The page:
Come and spend meaningful time learning about the history and culture of Nagasaki.
※Temporary exhibitions require a separate admission fee.
※Elementary and Junior High students from Nagasaki Prefecture are admitted free of charge.
※Exhibition rooms may also be closed due to periodic maintenance.
History and Culture Exhibition Zone – Japanese Government of Nagasaki Zone
Discover the world of “Nanban byōbu”, folding screens depicting the arrival of Europeans in Japan, through exhibits on the opening of the port of Nagasaki, the red-seal ship trade, and the restrictions on foreign exchange. Highlights include Nanban art and the belongings of red-seal ship traders, as well as the relics excavated at Hara Castle, site of the Shimabara-Amakusa rebellion.
Nagasaki was an important trading center, where products from all around the world were gathered. In the Experience Corner you can become a Mekiki, the official who examined imported goods, and you can achieve a better understanding of Nagasaki trade in the Edo period through touch, smell, and all the five senses. Don’t miss the models of the international ships that called at Nagasaki harbor, like Dutch vessels, Chinese junks and steamships.
We introduce the cultural exchanges that occurred inside the Chinese temples and the Chinese Quarter. Painting and writing masterpieces by Ōbaku monks and Chinese literati are worthy of particular attention. You can also deepen your understanding of aspects of Chinese culture, like the dragon dance, which continue to live on in Nagasaki.
The prolific foreign exchanges that took place through Dejima affected various fields across Japanese society. With standalone cases in the center, allowing a 360° view of the exhibits, and large wall cases, you can see precious documents that remain in Nagasaki, such as Kawahara Keiga’s “The Life of a Japanese”, or Siebold’s surgical instruments.
Get to know Nagasaki’s city structure, through sources such as the “Folding screens depicting Nagasaki in the Kanbun Era”, the “Map of Nagasaki’s wards”, and so on. Analyzing these documents, the vivid life of townspeople and the distinguishing features of the city come to light. A great number of students from all over the country came to Nagasaki, the “city of learning” of the Edo period.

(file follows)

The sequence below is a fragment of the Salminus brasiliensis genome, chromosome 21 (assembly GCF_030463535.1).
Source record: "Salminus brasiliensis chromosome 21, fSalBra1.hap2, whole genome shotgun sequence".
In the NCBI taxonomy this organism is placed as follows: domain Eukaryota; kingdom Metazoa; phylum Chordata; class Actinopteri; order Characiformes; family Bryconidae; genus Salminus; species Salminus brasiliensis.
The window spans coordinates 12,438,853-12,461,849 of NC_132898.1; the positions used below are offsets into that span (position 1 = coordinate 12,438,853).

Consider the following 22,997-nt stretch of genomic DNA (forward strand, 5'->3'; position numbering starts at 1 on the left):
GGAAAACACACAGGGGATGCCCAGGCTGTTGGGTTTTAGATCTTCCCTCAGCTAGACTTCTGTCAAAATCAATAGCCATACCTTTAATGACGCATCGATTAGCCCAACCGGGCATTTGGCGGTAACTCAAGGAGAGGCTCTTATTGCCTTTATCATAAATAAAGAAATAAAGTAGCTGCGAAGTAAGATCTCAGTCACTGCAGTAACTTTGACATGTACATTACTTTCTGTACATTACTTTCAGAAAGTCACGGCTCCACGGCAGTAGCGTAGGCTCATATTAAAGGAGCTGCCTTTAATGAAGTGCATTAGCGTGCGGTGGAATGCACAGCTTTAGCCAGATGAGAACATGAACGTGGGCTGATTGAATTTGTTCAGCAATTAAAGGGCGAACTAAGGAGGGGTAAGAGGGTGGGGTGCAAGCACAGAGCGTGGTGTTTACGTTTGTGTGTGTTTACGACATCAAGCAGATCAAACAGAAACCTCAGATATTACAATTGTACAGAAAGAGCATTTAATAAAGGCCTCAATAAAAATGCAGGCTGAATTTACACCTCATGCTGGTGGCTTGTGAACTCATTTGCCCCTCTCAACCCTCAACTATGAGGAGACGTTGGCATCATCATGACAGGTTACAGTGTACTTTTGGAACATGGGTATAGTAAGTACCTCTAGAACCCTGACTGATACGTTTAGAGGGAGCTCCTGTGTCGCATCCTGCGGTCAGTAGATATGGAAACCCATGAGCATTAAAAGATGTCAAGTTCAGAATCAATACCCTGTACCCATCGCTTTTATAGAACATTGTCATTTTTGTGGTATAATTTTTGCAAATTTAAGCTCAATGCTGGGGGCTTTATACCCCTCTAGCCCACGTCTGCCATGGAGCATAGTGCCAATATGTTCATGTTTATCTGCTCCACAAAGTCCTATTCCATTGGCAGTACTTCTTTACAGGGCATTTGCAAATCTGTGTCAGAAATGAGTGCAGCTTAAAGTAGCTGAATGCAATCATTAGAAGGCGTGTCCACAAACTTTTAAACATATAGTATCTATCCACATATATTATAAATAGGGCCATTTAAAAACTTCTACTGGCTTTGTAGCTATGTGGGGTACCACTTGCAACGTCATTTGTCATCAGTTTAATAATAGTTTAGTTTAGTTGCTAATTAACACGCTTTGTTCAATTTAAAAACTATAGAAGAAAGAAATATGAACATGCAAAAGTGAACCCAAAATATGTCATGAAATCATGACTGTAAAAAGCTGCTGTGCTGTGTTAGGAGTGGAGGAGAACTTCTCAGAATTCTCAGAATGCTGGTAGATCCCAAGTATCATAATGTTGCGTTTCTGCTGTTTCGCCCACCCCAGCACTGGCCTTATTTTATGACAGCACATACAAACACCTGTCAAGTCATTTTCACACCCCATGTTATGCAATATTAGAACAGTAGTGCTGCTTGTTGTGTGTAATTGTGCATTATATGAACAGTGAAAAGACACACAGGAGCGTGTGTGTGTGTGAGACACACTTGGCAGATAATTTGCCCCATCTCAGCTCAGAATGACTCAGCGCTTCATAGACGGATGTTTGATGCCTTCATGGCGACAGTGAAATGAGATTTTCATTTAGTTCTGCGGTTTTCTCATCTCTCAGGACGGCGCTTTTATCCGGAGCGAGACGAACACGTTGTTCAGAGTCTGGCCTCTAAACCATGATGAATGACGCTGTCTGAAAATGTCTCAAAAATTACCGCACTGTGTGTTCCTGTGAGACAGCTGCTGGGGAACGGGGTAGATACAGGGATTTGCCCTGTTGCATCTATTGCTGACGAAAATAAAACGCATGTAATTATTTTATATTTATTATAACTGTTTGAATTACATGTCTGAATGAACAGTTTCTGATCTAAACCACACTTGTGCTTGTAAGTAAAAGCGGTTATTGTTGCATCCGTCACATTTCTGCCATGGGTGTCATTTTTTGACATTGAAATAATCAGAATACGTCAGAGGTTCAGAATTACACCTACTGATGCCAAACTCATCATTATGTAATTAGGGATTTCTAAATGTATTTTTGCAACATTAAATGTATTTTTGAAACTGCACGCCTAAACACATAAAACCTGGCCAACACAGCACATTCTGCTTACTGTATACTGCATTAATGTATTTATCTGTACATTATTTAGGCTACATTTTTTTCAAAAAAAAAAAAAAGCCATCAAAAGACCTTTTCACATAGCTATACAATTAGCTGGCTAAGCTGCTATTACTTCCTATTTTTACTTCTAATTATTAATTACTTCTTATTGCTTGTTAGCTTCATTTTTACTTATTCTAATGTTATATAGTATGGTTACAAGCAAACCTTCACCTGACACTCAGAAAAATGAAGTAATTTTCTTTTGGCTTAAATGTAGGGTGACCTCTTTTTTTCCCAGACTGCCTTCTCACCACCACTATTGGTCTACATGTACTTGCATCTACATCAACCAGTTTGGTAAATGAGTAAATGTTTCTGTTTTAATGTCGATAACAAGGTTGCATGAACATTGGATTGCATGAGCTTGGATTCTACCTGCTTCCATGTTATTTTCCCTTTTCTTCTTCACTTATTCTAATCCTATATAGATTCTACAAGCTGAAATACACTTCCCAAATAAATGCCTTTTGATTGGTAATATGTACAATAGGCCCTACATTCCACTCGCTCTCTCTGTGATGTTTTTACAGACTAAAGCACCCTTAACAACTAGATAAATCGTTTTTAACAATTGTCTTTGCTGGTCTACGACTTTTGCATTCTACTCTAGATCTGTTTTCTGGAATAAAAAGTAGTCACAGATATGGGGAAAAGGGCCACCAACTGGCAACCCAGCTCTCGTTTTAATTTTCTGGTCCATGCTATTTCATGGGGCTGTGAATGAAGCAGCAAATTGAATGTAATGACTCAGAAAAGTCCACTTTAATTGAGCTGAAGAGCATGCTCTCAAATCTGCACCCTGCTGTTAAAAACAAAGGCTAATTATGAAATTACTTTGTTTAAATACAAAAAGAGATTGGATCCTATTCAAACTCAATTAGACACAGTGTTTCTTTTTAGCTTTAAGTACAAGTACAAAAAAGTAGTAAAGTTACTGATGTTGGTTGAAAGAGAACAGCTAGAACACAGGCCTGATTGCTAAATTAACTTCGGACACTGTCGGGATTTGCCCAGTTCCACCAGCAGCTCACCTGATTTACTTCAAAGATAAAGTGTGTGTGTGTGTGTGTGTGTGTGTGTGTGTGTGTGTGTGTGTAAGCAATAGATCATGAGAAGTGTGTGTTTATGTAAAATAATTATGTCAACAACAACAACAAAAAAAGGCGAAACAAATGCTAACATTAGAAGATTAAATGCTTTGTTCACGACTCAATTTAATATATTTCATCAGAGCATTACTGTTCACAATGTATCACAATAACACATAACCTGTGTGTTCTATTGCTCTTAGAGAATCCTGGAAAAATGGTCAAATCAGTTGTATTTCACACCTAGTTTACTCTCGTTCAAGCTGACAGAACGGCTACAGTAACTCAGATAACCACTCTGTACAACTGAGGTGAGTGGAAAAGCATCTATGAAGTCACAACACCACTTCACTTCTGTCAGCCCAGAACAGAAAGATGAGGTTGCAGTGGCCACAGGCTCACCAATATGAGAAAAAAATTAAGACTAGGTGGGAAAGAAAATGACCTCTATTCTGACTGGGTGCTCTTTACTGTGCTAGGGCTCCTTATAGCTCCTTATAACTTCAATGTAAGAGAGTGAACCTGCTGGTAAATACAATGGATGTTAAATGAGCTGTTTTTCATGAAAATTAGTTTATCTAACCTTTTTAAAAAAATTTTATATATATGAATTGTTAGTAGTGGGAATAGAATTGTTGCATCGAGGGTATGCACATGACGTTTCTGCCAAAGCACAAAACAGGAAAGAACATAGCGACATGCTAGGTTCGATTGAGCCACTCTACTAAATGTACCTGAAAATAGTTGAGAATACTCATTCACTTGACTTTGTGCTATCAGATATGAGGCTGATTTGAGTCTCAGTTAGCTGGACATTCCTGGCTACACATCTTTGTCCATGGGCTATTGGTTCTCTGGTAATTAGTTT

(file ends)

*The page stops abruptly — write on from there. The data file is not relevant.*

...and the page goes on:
Nagasaki was the origin point of many fashion trends: here we present the masterpieces of Nagasaki arts and crafts, focusing on the theme of exoticism. With our touchscreen devices you can enjoy 360° views of the exhibits, and fully appreciate the appeal of our collection. Special exhibitions on different topics are regularly held in the Arts Exhibition Room.
During the last years of the Edo era and the beginning of the Meiji period, Nagasaki continued to be the place where the latest knowledge and technology, and information from abroad, were gathered. With the reproduction of Ueno Hikoma’s photo studio, and an introduction to typesetting and to the transmission of Morse code for international communications, you can have a taste of the atmosphere of those times.
The Nagasaki magistrate had wide-ranging responsibilities, involving administration, justice, diplomacy, trade, overall military affairs, and the control of Christianity and smuggling. Here we introduce those duties.The room where Nagasaki magistrates received feudal lords and other visitors has been restored all the way up to the toilet in the veranda, to let you experience its original atmosphere. In the oshirasu, the court of law of the Edo period, cases tried by the Nagasaki magistrate are reenacted with short costume dramas.